By Chuck Strouse
By Scott Fishman
By Terrence McCoy
By Ryan Yousefi
By Ciara LaVelle, Kat Bein, Carolina Del Busto, and Liz Tracy
By Pepe Billete
By Ryan Yousefi
By Kyle Swenson
Lance Stelzer is, by his own account, a "single, honest, 'nice Jewish boy' lawyer." He likes sports, religion, and rare orchids — his flowers have won prizes. But his life hasn't all been a pleasant romp through the greenhouse: The 58-year-old Pinecrest resident is a twice-divorced dad who's raising a six-year-old son solo. And a year ago, he was diagnosed with a rare blood disorder and underwent treatment that left him temporarily unable to walk.
Then his girlfriend dumped him. While he was sick. For another man. That's how he tells it, anyway; he's written extensively about the experience on his blog, where he refers to his ex as "'Orieyenta' ... my Oriental (Chinese) pseudo-Jewish, I promise I will always be there for you girlfriend/best friend of 2.5 years, who walked out and deserted me as I lay partially paralyzed and half dead...."
But Stelzer is a fighter — so he did what any sensible lawyer would. He sued her.
This past March 27, Stelzer accused Orieyenta (whom New Times is not naming) of fraud and breach of contract, among other things, claiming her professions of love — that "she would care for Plaintiff, his child, and his belongings" — were lies.
Not exactly the stuff of romance novels. But his demands for discovery were a little hotter. Among them:
• "Each and every page of your 'journal' which mentions, references, or contains name Lance R. Stelzer."
• "Copies of all photographs ... which portray you dressed (fully or partially) in red negligee."
• "The full name and current address of your mother, sister, and new boyfriend's mother."
He also requested erotic e-mails and photographs, all to be included in public court records. Then there were the interrogatory questions:
• "In your opinion, is it ever really right to abandon your best friend when he or she is undergoing horrible cancer treatment and is suffering major complications from the treatment?"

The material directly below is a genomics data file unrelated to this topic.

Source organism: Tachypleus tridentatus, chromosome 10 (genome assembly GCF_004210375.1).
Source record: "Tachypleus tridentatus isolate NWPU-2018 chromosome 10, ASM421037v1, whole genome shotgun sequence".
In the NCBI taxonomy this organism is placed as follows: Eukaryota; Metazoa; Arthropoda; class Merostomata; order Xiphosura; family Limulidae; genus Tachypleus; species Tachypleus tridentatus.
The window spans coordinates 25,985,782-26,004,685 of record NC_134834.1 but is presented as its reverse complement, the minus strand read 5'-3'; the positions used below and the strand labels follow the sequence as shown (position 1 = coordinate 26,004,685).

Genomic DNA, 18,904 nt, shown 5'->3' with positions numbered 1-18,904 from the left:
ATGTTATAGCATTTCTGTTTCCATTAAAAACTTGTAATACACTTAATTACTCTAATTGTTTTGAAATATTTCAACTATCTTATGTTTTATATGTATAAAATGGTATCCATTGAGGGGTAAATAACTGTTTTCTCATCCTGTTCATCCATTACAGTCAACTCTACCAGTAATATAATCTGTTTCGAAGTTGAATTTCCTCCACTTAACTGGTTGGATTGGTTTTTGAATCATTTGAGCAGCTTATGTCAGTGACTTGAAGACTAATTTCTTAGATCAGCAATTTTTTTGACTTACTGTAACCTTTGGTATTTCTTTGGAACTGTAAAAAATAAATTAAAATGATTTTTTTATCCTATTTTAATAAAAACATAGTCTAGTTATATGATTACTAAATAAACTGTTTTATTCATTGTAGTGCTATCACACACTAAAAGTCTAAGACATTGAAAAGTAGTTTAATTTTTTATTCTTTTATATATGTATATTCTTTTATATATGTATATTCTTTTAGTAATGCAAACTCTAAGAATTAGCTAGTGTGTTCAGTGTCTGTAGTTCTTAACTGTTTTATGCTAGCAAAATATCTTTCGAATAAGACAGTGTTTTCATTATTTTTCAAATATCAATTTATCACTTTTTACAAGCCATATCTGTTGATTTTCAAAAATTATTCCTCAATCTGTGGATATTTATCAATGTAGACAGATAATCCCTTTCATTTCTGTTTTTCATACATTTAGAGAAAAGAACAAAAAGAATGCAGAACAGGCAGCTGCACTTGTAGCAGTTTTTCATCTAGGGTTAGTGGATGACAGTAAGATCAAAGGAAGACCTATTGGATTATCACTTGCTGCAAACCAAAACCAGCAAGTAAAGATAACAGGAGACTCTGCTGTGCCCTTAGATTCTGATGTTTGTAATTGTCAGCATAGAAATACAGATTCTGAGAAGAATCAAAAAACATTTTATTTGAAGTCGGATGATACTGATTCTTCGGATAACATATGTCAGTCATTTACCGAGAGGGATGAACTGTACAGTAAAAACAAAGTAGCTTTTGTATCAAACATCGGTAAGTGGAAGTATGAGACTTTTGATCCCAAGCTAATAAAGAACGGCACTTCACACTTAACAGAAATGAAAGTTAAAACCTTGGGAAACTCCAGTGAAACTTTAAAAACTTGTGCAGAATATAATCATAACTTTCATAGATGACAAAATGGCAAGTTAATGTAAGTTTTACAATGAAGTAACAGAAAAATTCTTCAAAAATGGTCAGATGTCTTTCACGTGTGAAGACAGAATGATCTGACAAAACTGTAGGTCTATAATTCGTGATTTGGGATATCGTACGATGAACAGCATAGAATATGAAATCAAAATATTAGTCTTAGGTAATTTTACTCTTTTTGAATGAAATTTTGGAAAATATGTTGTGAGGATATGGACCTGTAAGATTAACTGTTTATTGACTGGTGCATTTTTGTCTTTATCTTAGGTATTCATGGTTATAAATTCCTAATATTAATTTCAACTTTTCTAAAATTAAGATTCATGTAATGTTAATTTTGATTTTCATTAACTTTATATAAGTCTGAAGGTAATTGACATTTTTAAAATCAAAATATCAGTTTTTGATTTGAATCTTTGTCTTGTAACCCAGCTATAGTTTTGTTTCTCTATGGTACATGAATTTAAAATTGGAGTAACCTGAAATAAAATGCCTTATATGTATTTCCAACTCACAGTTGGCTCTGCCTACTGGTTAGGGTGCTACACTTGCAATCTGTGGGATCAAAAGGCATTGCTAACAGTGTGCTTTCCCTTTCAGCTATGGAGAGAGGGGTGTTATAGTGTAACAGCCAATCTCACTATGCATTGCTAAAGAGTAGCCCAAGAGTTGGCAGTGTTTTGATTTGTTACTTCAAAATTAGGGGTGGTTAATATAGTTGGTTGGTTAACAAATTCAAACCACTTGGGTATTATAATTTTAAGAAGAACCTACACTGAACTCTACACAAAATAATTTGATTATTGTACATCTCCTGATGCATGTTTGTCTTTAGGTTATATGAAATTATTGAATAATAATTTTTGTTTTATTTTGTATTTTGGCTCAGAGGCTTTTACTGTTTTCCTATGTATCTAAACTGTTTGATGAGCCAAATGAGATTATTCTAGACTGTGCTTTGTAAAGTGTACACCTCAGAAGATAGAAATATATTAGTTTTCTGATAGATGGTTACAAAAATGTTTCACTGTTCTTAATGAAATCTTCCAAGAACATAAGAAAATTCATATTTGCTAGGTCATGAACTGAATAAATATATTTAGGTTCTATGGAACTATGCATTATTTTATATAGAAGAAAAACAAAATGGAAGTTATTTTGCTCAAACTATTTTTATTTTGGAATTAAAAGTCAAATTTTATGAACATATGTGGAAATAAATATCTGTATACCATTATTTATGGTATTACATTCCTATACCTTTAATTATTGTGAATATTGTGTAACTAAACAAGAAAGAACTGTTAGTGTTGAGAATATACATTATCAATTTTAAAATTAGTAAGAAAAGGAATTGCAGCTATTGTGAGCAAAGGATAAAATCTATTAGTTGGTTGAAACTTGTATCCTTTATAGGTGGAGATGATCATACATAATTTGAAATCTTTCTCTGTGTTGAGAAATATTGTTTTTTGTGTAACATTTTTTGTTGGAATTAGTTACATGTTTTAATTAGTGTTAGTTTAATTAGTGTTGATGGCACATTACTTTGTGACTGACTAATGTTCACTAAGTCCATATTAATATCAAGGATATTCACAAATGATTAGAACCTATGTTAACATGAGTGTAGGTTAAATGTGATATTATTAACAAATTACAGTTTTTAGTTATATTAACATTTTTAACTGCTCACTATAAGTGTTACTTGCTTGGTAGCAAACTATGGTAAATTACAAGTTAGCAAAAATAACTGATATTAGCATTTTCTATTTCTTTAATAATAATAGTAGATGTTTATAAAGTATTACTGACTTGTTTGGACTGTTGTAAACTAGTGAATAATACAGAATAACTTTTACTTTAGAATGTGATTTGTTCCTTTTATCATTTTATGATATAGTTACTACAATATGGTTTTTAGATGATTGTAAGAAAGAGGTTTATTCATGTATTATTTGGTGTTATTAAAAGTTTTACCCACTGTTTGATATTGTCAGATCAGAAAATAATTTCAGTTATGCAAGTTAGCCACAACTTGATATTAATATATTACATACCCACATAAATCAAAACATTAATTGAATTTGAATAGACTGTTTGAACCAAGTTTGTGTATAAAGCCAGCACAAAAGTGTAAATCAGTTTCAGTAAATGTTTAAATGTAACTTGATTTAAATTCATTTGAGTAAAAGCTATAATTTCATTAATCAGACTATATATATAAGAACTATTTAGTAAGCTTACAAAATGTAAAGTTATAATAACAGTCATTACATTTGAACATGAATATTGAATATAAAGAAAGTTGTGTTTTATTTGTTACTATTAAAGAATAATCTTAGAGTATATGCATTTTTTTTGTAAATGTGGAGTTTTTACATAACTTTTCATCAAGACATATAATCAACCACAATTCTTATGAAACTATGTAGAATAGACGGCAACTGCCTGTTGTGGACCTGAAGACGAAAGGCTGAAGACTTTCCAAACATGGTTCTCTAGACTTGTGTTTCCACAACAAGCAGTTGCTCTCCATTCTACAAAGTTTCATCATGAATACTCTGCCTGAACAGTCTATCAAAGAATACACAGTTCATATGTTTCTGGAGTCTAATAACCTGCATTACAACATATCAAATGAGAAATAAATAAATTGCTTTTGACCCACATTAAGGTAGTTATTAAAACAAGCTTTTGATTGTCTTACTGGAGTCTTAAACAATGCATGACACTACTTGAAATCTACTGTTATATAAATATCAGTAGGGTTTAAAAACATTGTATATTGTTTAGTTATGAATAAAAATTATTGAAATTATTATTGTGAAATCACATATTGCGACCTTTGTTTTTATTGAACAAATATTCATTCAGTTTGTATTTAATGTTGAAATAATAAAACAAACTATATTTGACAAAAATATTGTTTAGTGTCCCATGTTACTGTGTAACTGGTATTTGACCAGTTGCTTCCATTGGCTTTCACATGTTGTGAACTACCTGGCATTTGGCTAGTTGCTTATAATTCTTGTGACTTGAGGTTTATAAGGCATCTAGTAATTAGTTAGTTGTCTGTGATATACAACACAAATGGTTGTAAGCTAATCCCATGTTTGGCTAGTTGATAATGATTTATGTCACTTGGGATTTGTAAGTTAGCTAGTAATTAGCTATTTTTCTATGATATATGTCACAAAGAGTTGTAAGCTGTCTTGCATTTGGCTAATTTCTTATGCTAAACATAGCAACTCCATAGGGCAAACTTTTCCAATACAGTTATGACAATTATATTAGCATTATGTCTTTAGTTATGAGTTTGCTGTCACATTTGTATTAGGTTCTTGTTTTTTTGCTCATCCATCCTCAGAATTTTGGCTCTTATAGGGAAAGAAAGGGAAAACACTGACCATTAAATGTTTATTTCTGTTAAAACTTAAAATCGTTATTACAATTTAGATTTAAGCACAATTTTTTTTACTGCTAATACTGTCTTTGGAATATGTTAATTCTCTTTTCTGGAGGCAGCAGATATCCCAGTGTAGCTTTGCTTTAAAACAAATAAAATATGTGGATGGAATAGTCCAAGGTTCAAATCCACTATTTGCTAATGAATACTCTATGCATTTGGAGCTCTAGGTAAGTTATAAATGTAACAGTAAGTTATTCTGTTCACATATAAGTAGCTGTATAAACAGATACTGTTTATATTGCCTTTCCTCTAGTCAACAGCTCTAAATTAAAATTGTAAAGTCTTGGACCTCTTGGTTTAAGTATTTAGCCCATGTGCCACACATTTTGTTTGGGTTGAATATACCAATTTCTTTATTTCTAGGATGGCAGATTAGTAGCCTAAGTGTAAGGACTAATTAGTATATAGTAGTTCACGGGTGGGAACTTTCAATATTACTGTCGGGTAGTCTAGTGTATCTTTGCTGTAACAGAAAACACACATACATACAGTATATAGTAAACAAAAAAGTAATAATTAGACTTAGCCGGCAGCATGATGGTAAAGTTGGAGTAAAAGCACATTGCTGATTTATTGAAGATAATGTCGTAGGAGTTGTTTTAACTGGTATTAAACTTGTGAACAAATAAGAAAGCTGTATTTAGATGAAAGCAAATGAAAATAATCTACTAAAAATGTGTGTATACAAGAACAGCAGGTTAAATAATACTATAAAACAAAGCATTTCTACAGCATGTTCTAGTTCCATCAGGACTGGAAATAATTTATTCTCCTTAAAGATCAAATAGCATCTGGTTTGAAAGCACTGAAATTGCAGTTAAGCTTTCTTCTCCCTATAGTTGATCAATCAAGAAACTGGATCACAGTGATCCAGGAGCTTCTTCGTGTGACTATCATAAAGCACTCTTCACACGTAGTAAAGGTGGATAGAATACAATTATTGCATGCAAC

• "Did you, in 2004, provide pornographic pictures of yourself and pornographic 'scenarios' ... to Lance Stelzer? If so, please state why you did this."
• "What was the last date upon which you loved Lance Stelzer? (Note: If you cannot give an exact date, please state your best approximation.)"
Orieyenta's lawyer, David Freedman, last month filed an emergency motion asking that the file be closed to the public. "It is apparent," he wrote, "that [Stelzer] intends to utilize the procedures of this Court as some sort of adult bookstore."
Stelzer declined to comment about the case. Freedman also declined, citing his motion and adding only that "This poor woman is terrified."
The now-toxic relationship between Stelzer and Orieyenta began when they met in 2004, according to court documents. He was a 54-year-old single dad and a prosecutor turned private attorney. She was a 36-year-old single mom who did actuarial work. Both had been married twice before they met; both had recently divorced.
Orieyenta's split had been clean and simple: She received custody of their six-year-old daughter, and the father was granted visitation. For the most part, they left the marriage with whatever they brought in.